As for the radio, don't these guys realise I can't see what is happening? I've lost count of the number of times the ball has hit the back of the net with the commentator hurriedly blurting out the goal scorers name because he was in the middle of discussing the forthcoming Champions League fixtures with the pundit. They should just describe what is going on. I don't care if the back four are passing the ball back and forth between them for five minutes I want to know about it. Leave the discussions for proper delays in the action please.

Comment by danielmak 2011-02-17 03:00:09

1a. Do not say, "That was the most important goal he has scored this season" unless it was the only goal he scored this season. Yes, the goal might have helped gain 1 or 3 points at a crucial point in the season but so did every other goal he scored that season.

I have to say that Derek Rae is the best commentator going, although I rarely get to hear him call games anymore now that he seems to be handling duties for ESPN UK. He called multiple leagues so when he handled a game from the Champions League or European Championship, he knows many of the players and we never hear any of the "I don't get what all this hype is about" from some of the English hacks who think the Premiership is the only *real* league. I also really enjoyed Dave Farrar when he was handling English commentary for Serie A and when he covers Africa Cup of Nations. Again, he's a guy who calls a game and knows the teams and players. In short, he, like Derek Rae, understands that research is part of the job.

Comment by phnompenhandy 2011-02-17 04:31:01

Better not let my wife she this discussion. She thinks I'm an absolute genius; when we watch the games on TV I provide a running commentary and I constantly anticipate exactly what the commentator will say. I'd hate her to realise it's because the commentators are utter cliches.

Comment by Alex Anderson 2011-02-17 15:13:18

Spot-on. Absolutely spot-on.

Yeah, my rule 11 would be that when England or Manchester United are playing, do not begin fawning all over them/dimsissing their opponents as hopeless delusionals/wondering aloud what the weather will be like for the open-top bus procession with the trophy, until the 3 lions or the red devils actually take the lead, and preferably not until they're comfortably in the lead. Which rule should be employed in conjunction with ...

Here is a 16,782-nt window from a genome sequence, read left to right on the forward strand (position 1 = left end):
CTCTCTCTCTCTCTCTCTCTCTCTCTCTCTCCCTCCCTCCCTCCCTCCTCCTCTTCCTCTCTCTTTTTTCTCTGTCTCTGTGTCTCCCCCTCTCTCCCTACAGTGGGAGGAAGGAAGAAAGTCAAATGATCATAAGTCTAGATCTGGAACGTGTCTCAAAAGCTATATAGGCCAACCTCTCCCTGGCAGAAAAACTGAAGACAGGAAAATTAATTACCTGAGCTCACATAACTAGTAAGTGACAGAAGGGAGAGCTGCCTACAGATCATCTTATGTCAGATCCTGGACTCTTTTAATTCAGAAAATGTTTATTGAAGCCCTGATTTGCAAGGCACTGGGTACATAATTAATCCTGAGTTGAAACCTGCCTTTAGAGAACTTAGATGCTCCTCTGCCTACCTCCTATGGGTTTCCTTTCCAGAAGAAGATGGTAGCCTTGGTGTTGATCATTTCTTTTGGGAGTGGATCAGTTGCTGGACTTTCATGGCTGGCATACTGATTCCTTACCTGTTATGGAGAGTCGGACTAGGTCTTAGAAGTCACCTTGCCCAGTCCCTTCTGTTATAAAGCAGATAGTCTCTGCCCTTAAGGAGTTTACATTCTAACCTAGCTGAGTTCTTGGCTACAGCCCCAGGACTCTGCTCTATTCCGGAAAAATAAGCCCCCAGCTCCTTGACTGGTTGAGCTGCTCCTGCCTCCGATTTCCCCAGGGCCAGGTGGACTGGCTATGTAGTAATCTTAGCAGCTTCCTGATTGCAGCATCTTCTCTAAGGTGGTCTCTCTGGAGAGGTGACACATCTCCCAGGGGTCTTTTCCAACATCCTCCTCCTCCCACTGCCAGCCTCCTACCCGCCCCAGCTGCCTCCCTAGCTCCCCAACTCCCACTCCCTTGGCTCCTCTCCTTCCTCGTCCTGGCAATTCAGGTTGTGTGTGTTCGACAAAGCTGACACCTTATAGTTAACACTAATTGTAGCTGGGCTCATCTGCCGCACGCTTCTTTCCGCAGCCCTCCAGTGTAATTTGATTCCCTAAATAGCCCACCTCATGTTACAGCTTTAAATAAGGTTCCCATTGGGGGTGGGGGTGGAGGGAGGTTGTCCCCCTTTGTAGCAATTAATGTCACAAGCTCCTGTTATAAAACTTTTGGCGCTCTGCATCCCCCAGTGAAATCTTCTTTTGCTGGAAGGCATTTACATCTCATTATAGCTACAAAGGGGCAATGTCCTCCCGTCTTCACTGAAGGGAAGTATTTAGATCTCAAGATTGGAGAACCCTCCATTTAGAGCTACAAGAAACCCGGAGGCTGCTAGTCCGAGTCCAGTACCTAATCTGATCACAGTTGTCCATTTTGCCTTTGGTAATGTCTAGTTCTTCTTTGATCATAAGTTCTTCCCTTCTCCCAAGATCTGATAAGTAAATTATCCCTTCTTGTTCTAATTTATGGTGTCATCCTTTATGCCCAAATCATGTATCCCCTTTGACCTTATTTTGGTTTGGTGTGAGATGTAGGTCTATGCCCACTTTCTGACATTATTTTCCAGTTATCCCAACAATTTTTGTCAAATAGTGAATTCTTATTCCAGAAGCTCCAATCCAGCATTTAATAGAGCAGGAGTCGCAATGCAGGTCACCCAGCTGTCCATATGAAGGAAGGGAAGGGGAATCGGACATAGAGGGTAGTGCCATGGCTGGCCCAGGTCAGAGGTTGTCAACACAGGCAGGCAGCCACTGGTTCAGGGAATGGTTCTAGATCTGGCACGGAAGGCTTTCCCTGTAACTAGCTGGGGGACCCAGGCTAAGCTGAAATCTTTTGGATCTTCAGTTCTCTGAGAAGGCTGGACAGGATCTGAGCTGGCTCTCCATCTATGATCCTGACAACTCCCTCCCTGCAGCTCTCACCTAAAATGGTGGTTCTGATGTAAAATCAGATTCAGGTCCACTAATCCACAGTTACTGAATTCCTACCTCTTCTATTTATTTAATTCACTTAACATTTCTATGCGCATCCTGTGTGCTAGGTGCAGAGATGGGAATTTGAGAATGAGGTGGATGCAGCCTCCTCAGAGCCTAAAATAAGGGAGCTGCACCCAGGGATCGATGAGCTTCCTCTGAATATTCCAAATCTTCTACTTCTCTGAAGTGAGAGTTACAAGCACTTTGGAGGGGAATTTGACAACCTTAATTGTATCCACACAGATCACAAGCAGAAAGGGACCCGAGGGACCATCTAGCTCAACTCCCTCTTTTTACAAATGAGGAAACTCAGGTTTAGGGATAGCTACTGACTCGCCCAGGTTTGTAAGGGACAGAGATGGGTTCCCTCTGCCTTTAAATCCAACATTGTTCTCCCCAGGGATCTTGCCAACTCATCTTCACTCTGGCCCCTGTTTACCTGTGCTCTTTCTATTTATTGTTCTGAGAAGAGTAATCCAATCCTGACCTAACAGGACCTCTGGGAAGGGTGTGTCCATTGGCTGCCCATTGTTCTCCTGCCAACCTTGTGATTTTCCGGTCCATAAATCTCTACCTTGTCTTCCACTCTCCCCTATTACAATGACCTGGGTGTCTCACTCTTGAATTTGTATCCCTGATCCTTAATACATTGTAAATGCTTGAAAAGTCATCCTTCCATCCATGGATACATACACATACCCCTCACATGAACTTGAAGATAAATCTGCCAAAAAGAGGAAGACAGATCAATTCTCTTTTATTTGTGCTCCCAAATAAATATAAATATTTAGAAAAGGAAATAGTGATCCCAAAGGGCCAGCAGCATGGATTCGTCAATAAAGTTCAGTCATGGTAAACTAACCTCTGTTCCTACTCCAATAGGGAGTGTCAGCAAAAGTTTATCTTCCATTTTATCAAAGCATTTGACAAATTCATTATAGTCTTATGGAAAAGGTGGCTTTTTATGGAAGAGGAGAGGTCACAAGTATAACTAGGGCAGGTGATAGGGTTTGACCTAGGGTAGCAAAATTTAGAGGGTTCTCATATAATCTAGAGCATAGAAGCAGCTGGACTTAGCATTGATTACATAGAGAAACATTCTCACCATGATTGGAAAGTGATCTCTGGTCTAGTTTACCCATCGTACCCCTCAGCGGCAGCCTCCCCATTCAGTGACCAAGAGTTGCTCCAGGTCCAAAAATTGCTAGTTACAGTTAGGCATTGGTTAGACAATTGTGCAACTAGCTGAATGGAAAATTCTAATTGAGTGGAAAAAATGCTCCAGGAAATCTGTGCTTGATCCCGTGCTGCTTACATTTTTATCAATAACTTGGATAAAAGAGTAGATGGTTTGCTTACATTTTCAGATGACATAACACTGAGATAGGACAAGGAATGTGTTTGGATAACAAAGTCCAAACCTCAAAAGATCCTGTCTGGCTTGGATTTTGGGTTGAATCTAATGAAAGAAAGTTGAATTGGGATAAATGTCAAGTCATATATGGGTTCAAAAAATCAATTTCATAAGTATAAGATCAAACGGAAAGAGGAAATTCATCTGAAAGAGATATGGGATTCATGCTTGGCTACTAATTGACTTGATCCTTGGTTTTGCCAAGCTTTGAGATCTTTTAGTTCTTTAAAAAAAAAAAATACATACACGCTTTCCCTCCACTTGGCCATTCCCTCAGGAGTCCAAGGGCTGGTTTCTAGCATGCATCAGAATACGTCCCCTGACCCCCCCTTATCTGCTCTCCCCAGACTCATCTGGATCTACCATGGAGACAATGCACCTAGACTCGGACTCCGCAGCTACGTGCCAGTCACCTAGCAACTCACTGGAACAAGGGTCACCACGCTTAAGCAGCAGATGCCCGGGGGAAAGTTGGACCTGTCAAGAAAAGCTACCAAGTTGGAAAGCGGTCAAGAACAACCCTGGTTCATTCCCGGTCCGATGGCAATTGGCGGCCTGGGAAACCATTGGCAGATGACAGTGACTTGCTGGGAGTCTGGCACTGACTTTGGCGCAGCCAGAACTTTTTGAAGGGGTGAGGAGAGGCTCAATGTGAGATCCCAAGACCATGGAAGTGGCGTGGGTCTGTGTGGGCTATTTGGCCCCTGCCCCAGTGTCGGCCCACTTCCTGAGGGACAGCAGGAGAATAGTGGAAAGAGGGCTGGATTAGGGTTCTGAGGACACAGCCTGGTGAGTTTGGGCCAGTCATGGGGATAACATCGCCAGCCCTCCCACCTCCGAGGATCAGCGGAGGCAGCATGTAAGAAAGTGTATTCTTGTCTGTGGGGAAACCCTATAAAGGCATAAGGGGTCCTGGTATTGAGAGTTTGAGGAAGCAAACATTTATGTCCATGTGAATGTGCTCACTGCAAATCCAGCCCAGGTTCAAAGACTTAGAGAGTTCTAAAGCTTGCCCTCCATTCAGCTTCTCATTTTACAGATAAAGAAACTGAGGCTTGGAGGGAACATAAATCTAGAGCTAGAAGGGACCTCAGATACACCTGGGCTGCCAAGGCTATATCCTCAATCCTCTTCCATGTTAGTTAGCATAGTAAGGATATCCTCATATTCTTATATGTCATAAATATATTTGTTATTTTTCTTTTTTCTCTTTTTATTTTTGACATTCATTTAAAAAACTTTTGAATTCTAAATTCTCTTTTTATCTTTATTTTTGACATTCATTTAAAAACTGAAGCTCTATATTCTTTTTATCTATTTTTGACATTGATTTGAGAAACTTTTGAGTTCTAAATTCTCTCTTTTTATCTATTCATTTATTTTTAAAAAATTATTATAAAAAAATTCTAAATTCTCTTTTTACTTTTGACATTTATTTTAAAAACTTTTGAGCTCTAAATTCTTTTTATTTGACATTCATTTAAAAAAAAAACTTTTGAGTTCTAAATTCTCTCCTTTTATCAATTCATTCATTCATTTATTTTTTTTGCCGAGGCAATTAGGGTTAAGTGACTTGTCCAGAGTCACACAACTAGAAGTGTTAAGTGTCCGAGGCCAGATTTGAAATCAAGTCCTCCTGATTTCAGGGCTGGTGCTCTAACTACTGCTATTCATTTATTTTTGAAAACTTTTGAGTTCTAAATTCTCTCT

Rule 12: When, by the tenth minute of the same match, heretofore detailed in "rule 11", England or Manchester United fall behind or are failing to take the lead against this same opponent, do not do a total volte-face (on a sixpence, natch)and begin pleading with the fickle gods to explain how such erroneous fates could befall the mighty, nor should you instantly mount a xenophobic or umbrella-ist hate campaign against the incumbent England manager.

This would make it a lot easier for Scots not to dislike/mock Engerlund FC but, more importantly, it might actually spread some prespective throughout the land and help them Anglos win stuff.

@phnompenhandy - you took the cliched words right outta my mouth. It's frightening, isn't it - I used to worry that I could only predict those lines because I was watching too much football but then it struck me that I was only creating the test conditions by which to cross ref which phrases, henceforth to be known as "stock", are churned out again and again by different commentators on different channels and stations.

My personal favouites are "And he won't score an easier goal than that all season" (yes he will. Hitting a 30-yarder into the top corner actually requires less effort than making continual runs from your own half into a crowded box - finding space and time to create a sitter is the most difficult art in the game) and "that's ALREADY a contender for goal of the season" (said until April 24th-ish).